Is my Worker an Independent Contractor or an Employee?

For every business owner, large and small, knowing the difference between an independent contractor and employee is an important one. It is particularly important because, even though it is not always clear, the financial consequences of mistaking a contractor for an employee could be dire (taxes, penalties, and lawsuits could result). It is important to understand that a contractor may be considered an employee even if both the employer and contractor believe (and argue to regulators and others) otherwise.

Every state has an interest in classification of employees. Lets take the example of Oregon: what is the metric that the State of Oregon uses to determine who qualifies as a contractor? The answer: not one but several tests.

What is an independent contractor? Under Oregon law, an independent contractor must be:

  • free from direction and control over the means and manner of providing the services, subject only to the right to specify the desired results;
  • is customarily engaged in an independently established business; and
  • is responsible for obtaining licenses or certificates necessary to provide the services.

A person is considered engaged in an independently established business if any three of the following requirements are met:

  • the person maintains a separate business location;
  • the person bears the risk of loss shown by factors such as:
    • the person enters into fixed-price contracts;
    • the person is required to correct defective work;
    • the person warrants the services provided; or
    • the person negotiates indemnification agreements or purchases liability insurance, performance bonds or errors and omissions insurance.
  • the person provides contracted services for two or more different persons in a year, or the person routinely engages in business advertising, solicitation or other marketing efforts reasonably calculated to obtain new contracts to provide similar services.
  • the person makes a significant investment in the business, through means such as:
    • purchasing tools or equipment necessary to provide the services;
    • paying for the premises or facilities where the services are provided; or
    • paying for licenses, certificates or specialized training required to provide the services.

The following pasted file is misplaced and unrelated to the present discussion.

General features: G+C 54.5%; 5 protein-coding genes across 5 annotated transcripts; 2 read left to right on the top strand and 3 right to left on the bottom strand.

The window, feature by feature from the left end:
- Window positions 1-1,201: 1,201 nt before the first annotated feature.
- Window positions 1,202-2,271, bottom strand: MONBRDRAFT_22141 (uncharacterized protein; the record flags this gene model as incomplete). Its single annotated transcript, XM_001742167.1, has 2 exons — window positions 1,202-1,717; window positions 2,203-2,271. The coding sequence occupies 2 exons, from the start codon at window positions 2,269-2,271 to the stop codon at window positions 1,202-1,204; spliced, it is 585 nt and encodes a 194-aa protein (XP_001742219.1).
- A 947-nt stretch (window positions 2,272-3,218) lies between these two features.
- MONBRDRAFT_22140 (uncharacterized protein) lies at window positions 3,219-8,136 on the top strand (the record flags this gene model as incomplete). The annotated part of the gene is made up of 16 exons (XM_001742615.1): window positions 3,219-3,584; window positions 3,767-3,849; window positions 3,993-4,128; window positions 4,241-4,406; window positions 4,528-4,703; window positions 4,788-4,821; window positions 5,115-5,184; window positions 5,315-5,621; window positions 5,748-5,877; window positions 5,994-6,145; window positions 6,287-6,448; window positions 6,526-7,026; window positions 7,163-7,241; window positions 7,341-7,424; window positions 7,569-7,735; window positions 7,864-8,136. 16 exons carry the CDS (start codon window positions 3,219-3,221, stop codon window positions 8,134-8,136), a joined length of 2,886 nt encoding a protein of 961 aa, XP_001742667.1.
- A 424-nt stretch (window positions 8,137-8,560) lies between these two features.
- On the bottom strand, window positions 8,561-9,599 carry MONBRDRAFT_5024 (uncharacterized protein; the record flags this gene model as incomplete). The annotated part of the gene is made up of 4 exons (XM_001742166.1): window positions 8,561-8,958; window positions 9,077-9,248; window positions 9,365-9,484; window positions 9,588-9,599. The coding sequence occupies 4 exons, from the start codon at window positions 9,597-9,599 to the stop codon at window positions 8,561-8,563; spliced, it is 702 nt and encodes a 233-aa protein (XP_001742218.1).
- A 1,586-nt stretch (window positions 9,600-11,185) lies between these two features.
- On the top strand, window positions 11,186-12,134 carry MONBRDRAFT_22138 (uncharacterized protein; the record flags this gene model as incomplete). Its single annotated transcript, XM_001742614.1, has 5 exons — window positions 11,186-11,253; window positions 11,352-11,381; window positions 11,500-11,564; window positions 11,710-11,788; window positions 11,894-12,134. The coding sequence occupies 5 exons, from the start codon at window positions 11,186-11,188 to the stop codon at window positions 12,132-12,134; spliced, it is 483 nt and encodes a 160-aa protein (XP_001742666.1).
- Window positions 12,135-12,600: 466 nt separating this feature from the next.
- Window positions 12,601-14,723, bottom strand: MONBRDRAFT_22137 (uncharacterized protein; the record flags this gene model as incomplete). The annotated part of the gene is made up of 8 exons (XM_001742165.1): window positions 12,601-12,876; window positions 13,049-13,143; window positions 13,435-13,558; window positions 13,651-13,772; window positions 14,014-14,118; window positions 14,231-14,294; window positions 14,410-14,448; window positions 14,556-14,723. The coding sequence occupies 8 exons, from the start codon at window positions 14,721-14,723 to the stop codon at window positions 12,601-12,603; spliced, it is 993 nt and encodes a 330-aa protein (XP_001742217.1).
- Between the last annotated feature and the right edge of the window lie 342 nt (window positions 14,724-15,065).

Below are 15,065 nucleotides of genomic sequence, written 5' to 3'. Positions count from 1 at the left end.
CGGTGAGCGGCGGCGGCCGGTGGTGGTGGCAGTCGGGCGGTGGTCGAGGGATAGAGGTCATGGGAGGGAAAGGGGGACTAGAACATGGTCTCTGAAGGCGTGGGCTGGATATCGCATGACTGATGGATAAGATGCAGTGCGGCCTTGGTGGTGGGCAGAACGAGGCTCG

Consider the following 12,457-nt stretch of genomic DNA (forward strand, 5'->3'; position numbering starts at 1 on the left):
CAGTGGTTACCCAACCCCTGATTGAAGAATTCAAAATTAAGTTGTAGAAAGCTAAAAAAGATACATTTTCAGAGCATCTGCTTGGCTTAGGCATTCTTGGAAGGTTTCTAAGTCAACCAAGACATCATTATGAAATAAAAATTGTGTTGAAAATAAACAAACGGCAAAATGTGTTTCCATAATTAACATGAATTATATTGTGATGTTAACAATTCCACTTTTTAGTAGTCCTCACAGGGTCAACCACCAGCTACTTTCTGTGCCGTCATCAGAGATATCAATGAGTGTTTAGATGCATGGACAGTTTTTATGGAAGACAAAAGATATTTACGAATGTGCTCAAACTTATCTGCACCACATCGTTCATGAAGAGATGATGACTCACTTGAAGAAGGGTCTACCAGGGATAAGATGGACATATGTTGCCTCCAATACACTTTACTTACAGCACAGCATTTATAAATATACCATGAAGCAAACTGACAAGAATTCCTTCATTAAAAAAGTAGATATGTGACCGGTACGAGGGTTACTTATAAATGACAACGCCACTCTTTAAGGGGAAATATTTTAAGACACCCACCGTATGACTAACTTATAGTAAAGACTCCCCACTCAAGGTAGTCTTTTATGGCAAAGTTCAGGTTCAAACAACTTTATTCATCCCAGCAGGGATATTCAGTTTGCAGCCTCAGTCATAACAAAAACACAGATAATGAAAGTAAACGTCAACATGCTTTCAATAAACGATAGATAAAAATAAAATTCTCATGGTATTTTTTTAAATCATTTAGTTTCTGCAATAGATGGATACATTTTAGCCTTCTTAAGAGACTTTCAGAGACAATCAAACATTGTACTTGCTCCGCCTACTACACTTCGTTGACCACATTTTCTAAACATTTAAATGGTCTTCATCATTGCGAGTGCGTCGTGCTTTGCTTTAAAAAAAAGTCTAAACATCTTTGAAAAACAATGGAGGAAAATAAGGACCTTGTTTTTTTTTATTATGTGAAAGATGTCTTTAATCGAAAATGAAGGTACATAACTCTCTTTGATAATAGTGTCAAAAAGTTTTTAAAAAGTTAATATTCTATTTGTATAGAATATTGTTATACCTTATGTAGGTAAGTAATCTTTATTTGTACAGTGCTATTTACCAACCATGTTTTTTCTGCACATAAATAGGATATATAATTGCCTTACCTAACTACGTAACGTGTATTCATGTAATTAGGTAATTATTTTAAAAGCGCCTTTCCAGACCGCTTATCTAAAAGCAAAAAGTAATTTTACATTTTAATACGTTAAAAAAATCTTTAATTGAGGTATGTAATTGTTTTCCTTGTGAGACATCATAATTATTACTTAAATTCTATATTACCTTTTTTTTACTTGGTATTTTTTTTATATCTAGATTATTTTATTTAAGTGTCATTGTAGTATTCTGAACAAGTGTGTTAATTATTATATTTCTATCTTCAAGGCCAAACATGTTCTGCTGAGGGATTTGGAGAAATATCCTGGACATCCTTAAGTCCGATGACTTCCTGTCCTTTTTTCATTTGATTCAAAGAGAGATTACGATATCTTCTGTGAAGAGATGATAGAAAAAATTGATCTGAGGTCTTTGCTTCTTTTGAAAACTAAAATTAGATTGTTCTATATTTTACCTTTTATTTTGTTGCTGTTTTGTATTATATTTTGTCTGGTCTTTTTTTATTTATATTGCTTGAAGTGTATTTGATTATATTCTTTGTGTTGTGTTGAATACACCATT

• the person has the authority to hire others to provide or to assist in providing the services and has the authority to fire those persons.

What are the Other Independent Contractor Tests in Oregon? While most rely on the above test, the Bureau of Labor and Industries (BOLI) and the Workers’ Compensation Division have several (that’s right, more than one) other metrics for determining if a worker is a contractor.

The traditional independent contractor test is the “right-to-control” test where four factors are weighed to determine whether a worker is free from control by the business receiving the worker’s services. There is also the “economic realities” test where five factors are weighed to determine whether a worker is a contractor as a matter of economic reality (think degree of control + degree of opportunity for profits). The final is the “nature-of-the-work” test where the character of the work or business is analyzed (this supplements the “right-to-control” test).

What if we have a signed independent contractor agreement? It is important to remember that a signed independent contractor agreement, while helpful for establishing that a worker is a contractor, is not sufficient to prove that an independent contractor relationship exists. Business owners who fail to behave as if the contractor is independent run the risk of an agency ruling that the contractor is, in its interpretation, an employee. This can have significant implications for a business, including taxation and wage issues, investigations into labor standards, insurance coverage requirements, and other issues.

When in doubt, consider your relationship with a contractor in light of the tests above. If it seems as though the relationship is unclear, seek assistance in clarifying your relationship. You can and should talk to the contractor about your concerns and suggest an independent contractor agreement. You can also ask for assistance from your HR professional, or from an attorney familiar with employment law.